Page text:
Lynn had tried to lead a healthy lifestyle, so vasculitis felt unfair. Although “like a three-year-old, you want to lie on the floor and scream and kick” about it, she had moved on to the “silver lining” that there was still a benefit; as Dean said, “whether I’d have smoked 20 fags a day I still may have got this illness, but it could’ve been far worse than what I’ve got.” Jane X at first felt it was unfair to have two rare autoimmune diseases but “you get through that phase of feeling cross, feeling unhappy about it.”
Jane was unusual among the people we spoke to in saying that vasculitis has changed her life for the better. Kidney problems as a result of undiagnosed vasculitis caused a cardiac arrest, which left Jane with a brain injury. She says this has “actually changed my personality a lot.” She was previously “very shy. I found it very difficult to talk to new people” but now laughs, chats and is “more fun to be with.” Jane also had “a bit of a religious experience” when she collapsed. She became tearful when talking about her gratitude for the bystander who saved her life.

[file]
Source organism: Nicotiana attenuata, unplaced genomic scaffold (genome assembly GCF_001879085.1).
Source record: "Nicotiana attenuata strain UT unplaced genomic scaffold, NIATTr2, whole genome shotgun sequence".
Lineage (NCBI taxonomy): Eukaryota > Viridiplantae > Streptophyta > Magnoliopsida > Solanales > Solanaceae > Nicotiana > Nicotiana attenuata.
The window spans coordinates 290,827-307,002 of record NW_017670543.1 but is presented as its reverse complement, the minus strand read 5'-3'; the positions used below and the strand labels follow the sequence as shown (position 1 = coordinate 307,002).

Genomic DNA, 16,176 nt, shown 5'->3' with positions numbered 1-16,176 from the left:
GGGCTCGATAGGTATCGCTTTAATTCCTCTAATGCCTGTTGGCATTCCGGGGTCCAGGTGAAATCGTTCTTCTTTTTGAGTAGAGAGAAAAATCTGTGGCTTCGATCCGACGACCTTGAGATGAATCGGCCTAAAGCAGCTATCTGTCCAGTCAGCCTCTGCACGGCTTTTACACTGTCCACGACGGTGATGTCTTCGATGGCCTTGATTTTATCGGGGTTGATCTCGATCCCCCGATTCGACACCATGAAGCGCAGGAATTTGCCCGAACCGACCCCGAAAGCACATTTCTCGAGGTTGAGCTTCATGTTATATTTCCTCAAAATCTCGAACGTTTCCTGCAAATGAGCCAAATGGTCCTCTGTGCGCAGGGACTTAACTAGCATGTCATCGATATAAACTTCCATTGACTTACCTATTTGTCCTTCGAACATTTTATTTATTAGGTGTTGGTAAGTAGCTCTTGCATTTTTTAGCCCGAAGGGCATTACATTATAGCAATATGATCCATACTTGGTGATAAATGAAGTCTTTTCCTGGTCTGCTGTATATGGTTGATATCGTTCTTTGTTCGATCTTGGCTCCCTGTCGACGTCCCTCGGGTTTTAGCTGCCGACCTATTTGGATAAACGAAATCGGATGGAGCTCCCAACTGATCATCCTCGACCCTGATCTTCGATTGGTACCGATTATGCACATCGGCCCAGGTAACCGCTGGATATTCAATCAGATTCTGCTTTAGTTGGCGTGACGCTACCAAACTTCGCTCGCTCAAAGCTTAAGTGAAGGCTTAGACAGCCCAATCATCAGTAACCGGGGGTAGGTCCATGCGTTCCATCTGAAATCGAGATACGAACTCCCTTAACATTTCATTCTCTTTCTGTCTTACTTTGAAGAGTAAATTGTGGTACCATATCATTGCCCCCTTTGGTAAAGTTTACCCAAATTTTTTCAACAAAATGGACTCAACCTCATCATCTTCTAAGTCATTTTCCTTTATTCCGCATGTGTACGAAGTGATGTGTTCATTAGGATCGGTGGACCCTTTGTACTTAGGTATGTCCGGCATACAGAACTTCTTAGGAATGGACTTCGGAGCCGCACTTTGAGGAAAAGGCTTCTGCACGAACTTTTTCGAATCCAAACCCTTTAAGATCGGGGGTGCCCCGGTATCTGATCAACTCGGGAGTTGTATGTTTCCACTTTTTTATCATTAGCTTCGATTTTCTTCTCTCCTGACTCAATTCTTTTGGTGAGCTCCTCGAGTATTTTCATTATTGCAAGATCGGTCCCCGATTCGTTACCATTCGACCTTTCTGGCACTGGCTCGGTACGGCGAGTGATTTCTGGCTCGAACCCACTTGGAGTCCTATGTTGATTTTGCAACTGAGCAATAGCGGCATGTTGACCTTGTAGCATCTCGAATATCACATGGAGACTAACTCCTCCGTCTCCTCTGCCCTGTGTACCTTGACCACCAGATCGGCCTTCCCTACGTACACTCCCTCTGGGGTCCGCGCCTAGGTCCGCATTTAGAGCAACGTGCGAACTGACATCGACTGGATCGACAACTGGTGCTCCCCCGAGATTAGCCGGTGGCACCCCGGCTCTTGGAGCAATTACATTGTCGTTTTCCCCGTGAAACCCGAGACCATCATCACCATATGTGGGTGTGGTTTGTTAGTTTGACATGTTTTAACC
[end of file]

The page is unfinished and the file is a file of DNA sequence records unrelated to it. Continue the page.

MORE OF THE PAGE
Since having a cardiac arrest due to vasculitis, Jane feels she has “a guardian angel over me.”

Jane was not the only person to mention emotional reactions of a more spiritual nature. Nicola became emotional when telling us that people she knew had offered to donate a kidney if she needed a transplant. This offer “to give a part of them. To make me well or better, it’s like, goodness, I don’t know if I can articulate how that feels.”
Other people told us that vasculitis has had less of an emotional impact. Jeremy and Isabel feel their condition is well controlled and are confident in their care, and Katy has “learnt to live with it.”

When Katy’s vasculitis rash appears, “I probably get angry for five minutes and then I’m over it.”

Emotional consequences of the time when people became ill with systemic vasculitis

Among people who had difficulty getting a vasculitis diagnosis, it was common for this to have long-term emotional consequences. Roberta, Lynn and Brenda told us they still struggle to accept there were times when people didn’t believe their symptoms.

Roberta is still upset about the time before her vasculitis diagnosis, when “nobody believed me.” One night she was in so much pain she took a taxi to the hospital, but they “sent me home.”